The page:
nigel.sinnott's blog

Moncure Daniel Conway: a Very Unusual Virginian

Address given at the Melbourne Unitarian Peace Memorial Church on 4 October 2015.

Moncure Daniel Conway came from Virginia, where his early years were privileged and orthodox. He was born on 17 March 1832, on a plantation near Falmouth in rural Stafford County, where his father, Walker Peyton Conway, was a local planter and judge. His mother, Margaret Daniel Conway, was the granddaughter of a signatory of the Declaration of Independence. The family were devout Methodists. According to Conway's biographer, John d'Entremont, the atmosphere that would have surrounded the young Moncure would have been "patriarchal values, unquestioned devotion to slavery and white supremacy, and a world view that set politics and power above artistic and intellectual pursuits".

As Moncure Conway wrote years later, "Destiny had lavished on my lot everything but freedom."

The patriarchal values did not, however, apply to his female relatives. Two paternal aunts, his sister and a cousin were opposed to slavery, and so was his mother, who was also critical of Southern patriarchy generally. She encouraged him to read widely, despite his father's disapproval of fiction. She was also a practitioner of homoeopathy, and took Moncure with her on her rounds. John d'Entremont says that "Moncure spent more time with his mother; the central lessons he drew from her and other female relatives were the legitimacy of the self, the importance of reconciliation, the value of intellectual endeavor, and the immorality of arbitrary power."

Dealing with Major Depression: Managing Malignant Sadness

(Talk given to the Existentialist Society, Melbourne, on 2 June 2015.)

This talk is a revised and expanded version of one I gave in January 2013 to the Melbourne Unitarian Church; and that in turn was based on an article I first wrote in 2003.

Please note that I am not a psychologist or psychiatrist, but just someone whose life has been profoundly affected by depression. So although I know a fair amount about my own depression, this does not mean that I can speak with authority about other people's depression. Indeed, my experiences have taught me that, where depression is concerned, what is right or wrong for one person may be wrong or right for another.

Unitarians and Astrology Debate

Yesterday evening, while attending a meeting at the Melbourne Unitarian Church, I picked up the latest (Autumn) issue of the ANZUUA Quest. It includes a transcript of the address given by the Rev. Bill Darlison at the 2013 ANZUUA Conference in Auckland. (I believe it has also been posted on the Internet.)

[Article is available on Bill Darlison's 'blog.]

A Militant Atheit's Viewpoint On Agnosticism

Thank you all for coming to hear me this afternoon. I must also thank David Miller, not only for inviting me to speak today, but for suggesting the title of the talk.

I think it makes sense to begin by defining the terms used in my title.

First, atheism and atheist. In a restricted and rather obsolete sense an atheist is someone who does not believe in a particular god or goddess; but in the modern and normal sense an atheist does not believe in the god of Abrahamic monotheism, Yahweh, Jehovah, El, Allah or God with a capital G, and almost always does not believe in gods and goddesses in general.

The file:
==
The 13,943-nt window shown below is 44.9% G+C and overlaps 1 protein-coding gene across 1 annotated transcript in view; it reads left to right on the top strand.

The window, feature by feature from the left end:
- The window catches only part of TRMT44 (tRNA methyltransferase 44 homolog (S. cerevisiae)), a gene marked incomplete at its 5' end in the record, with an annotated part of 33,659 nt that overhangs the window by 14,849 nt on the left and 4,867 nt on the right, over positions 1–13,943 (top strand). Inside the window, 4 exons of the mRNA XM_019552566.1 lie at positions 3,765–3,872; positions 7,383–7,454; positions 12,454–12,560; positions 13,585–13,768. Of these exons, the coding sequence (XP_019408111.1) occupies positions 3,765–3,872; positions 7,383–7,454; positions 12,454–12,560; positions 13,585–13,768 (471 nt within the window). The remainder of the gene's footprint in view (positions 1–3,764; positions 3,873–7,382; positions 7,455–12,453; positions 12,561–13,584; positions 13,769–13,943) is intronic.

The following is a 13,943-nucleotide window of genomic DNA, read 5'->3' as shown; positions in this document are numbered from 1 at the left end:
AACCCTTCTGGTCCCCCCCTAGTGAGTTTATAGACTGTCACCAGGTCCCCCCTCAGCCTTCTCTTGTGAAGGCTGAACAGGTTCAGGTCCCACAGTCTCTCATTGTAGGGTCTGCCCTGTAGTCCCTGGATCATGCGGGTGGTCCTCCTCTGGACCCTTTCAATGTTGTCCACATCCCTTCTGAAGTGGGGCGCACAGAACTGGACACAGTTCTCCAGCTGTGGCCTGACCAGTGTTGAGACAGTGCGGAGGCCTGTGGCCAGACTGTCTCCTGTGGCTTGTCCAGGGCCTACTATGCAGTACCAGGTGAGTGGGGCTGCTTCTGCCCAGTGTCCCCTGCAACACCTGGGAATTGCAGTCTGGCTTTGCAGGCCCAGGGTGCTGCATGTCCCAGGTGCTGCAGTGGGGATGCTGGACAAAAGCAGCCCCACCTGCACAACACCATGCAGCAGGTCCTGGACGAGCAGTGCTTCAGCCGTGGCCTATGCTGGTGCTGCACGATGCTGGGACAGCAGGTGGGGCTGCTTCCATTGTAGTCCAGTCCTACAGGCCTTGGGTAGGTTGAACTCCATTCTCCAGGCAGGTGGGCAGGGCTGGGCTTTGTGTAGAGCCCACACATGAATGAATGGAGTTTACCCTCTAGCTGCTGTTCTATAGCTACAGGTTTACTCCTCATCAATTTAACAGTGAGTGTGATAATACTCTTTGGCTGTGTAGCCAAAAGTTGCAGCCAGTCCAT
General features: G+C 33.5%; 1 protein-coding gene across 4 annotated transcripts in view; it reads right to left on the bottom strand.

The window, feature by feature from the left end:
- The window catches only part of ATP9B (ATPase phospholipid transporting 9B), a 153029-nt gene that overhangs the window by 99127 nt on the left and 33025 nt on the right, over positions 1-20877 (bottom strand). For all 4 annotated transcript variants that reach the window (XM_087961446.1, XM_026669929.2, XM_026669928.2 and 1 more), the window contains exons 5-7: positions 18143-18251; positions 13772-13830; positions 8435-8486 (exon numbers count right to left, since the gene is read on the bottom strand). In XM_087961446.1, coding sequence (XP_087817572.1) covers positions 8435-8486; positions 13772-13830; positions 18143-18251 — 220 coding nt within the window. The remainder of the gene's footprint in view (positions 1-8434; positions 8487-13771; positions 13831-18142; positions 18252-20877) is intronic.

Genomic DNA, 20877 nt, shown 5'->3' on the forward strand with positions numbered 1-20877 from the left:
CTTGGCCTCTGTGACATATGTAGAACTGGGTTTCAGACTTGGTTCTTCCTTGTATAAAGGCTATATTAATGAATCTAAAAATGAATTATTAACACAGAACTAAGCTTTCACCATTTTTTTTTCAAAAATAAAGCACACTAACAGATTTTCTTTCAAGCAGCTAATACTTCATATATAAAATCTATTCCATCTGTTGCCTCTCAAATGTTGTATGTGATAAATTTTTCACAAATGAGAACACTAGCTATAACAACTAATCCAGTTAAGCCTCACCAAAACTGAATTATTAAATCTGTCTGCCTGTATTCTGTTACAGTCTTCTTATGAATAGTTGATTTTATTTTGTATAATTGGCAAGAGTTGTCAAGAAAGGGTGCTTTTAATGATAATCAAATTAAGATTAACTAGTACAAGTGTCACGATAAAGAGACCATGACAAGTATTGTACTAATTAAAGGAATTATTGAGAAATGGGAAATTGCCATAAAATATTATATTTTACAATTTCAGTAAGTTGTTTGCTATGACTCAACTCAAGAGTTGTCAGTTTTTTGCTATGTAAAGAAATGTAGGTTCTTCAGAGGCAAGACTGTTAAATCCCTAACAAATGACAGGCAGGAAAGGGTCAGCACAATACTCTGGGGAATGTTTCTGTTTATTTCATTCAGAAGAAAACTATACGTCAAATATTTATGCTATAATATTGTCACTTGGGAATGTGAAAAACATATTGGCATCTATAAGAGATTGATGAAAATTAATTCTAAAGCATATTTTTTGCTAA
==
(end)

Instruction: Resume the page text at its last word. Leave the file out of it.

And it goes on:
In my case I do not believe in the religious sense. I do not have religious faith or a faith. I do not believe in an entity or non-entity called "no God" or accept straw-man definitions by people seeking to discredit atheism. In short, my answer to the question "Do you believe in God?" is no.

Why Atheism and Atheophobia Matter

Talk given to the Atheist Society, Melbourne, on 8 October 2013.

Thank you for coming to hear me this evening.

In recent years we have heard or read complaints in the media about Christianophobia and Islamophobia, so I think it is time to give some consideration to atheism and atheophobia.

Muscular Christianity and the English Boarding School System

I am a member or supporter of a number of organisations in Australia and Britain. One of them, in the United Kingdom, is Boarding Concern, founded in 2002. It arose out of Nick Duffell’s work with Boarding School Survivors, which he started in 1990.2 Boarding Concern publicises the adverse effects boarding schools can have on children.

Malignant Sadness: Coping with Clinical Depression

Address given to the Melbourne Unitarian Peace Memorial Church on 13 January 2013., by Nigel Sinnott.

(In memory of Philip Robert Wood, f.r.a.n.z.c.p., 1934 – 2012)

This is essentially a personal account of what I know, or think I know, about clinical or major depression, also called major depressive disorder, recurrent depressive disorder, unipolar depression and unipolar disorder.

Animal Ethics, Rights and Welfare

Most of you know me well enough probably to be aware of my prejudices and commitments regarding today’s topic. But as I have been asked to lead the discussion I will make my vested interests clear: I have been a vegan for about 32 years and I am a member of Animal Liberation Victoria.

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